6. Deploy changes based on the test results evaluated above.
  7. Decide on the next priority for testing, and start the process over. A/B testing is most effective when performed continuously.

Top items to target with A/B testing

A/B testing has extremely broad possibilities and applications for brands — and from a marketing standpoint, it can be used to evaluate nearly all elements of a brand’s public-facing assets … and more. Some of the marketing materials most commonly targeted for A/B testing include:

  • Webpages — including headlines, featured images, graphics, designs, copy such as product descriptions, calls to action (CTAs), and button size and placement
  • Emails — including subject lines, images, copy openings, CTAs, CTA button size and placement, and recipient segmentation
  • Paid ads — including headlines, images, offers, CTAs, keyword choices and audience-targeting choices
  • Landing pages — including headlines, copy, images, CTAs and layout styles
  • Website navigation — including the order of navigation menu items, navigation menu display type (e.g., horizontal vs. vertical, etc.), navigation menu placement (e.g., header vs. sidebar, etc.) and the wording of the items in the navigation menu
  • SEO tactics — including webpage content position, title tags, meta descriptions, SERP copy, H1 headers, URL structure, rich media inclusion and placement, content length, and copy inclusions (SEO A/B testing typically takes substantially longer than other types of A/B testing, as search engines need time to re-crawl a site’s pages, delaying any resulting change in SERP rankings.)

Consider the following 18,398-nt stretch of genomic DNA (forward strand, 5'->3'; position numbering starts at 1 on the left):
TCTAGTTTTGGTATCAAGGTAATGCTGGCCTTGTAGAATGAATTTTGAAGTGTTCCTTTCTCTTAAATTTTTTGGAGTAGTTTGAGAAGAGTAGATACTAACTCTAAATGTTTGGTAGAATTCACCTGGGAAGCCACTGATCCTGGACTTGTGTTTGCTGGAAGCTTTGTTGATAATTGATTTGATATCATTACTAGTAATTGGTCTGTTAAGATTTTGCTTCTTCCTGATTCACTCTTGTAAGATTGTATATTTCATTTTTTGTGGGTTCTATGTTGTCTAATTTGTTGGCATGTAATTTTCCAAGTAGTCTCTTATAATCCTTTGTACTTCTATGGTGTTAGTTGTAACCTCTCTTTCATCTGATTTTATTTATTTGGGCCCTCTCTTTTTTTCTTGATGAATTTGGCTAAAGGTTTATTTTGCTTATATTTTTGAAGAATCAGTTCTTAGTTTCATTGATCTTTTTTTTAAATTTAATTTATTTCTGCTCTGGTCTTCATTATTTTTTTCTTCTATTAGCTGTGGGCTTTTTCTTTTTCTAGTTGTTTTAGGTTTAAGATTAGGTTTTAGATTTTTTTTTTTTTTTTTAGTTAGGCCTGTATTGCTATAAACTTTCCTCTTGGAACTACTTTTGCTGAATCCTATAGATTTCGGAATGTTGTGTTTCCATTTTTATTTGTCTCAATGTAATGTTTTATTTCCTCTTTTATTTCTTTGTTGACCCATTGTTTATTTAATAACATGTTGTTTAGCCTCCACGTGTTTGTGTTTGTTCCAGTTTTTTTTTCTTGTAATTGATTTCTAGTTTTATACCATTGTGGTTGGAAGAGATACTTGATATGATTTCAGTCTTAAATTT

• Logos — including colors, font variations and design variations
  • Forms — including form lengths, form field sizes, questions asked, wording of questions and incentives offered for form completion
  • Funnels — including the number of webpages in the conversion funnel, the path to conversion, the inclusion/removal of non-vital information, the removal/addition of navigation tools in the checkout stage, and for certain steps, the use of modal boxes rather than separate webpages

3 recommended (and free) A/B testing tools

A lot of A/B testing tools are on the market — and their pricing and features can vary greatly. For brands just getting started with A/B testing, the following three free options provide a great place to begin:

For any business, A/B testing can help ensure more effective content, whether it’s for the company website, social media efforts, email subject lines or a range of other brand assets. And at Brandon, our fully integrated team of professionals covers a broad array of marketing-related categories, all of which can benefit from A/B testing — from social media and email marketing to e-commerce, digital marketing, media, creative, SEO, brand strategy, web design and more. To learn more about how you can put our team of marketing and web-design professionals to work for your brand, contact us today.


Nick McNeill

Interactive Director

Nick uses his talents in computer science and graphic design to grow the online presence of brands such as Santee Cooper, Southern Tide, frogg toggs, Farmers Telephone Cooperative and Blue Force Gear. A serial marathon runner, his steely determination shines through every brand he grows. As lead user interface designer of the GuestDesk software suite for online hotel reservations, he watched it explode from $1 million in reservations to over $400 million annually.